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Traffic accidents leading cause of death for Wisconsin teens

Car accidents are the leading cause of death for teenagers in Wisconsin, according to the state's Department of Transportation. The agency's latest statistics show that at least 48 teens have died in the past year on Wisconsin roads. That is a sobering statistic. However, the agency also points out that this number is probably lower than it would be had the state not instituted a graduated driver's license system.

The graduated system was introduced in 2000, and limits the behaviors of drivers before age 18. Younger drivers may have curfews keeping them off roads late at night, when they may be more likely to get into an accident. They also may be limited in the number of passengers they can carry in a car.

The thinking behind this law was to give inexperienced drivers more time to adjust to the rigors of the road before they engage in riskier behavior. The DOT says the system has worked. According to the department, in the first three years after the system was introduced, the number of 16-year-old drivers involved in traffic collisions declined by 15 percent. The number involved in fatal accidents dropped by 18 percent.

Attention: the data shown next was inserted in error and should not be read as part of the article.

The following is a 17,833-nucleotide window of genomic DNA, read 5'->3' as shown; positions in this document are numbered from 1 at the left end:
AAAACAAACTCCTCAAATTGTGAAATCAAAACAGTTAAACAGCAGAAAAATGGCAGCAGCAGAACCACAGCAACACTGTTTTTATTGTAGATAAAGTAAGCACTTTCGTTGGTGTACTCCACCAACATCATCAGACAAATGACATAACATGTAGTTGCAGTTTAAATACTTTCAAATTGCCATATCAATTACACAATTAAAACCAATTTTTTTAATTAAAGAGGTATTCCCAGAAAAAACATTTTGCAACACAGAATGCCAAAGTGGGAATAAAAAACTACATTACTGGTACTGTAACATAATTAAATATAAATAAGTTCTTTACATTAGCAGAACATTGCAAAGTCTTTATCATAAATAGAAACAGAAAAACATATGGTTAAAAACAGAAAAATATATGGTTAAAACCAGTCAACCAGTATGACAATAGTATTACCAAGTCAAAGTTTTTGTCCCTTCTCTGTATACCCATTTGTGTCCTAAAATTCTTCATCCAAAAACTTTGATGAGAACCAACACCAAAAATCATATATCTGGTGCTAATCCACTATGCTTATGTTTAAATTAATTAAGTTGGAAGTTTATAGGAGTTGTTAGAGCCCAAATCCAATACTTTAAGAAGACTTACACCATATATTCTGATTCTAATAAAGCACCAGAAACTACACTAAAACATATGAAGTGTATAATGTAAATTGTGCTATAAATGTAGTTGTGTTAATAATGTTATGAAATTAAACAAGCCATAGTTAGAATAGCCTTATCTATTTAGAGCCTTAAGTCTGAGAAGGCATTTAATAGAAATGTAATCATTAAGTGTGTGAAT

Still, there are a great many young people on Wisconsin roads engaging in behavior that endangers themselves and others. It is a tragic thing for a family to lose a young person to a senseless traffic accident, or for a young person to suffer injuries and become permanently disabled due to someone else's careless driving.

Those who have been injured in a car accident can be left with enormous medical costs, lost wages and other damages. When the accident was caused by another driver's negligence, the injured may be entitled to compensation through a personal injury lawsuit. These lawsuits can help an individual or a family cope with the aftermath of a tragic accident and they can hold careless drivers accountable for their actions.

Source: The Badger Herald, "Car accidents are leading cause of death for Wisconsin teens," Madeleine Behr, Oct. 21, 2013

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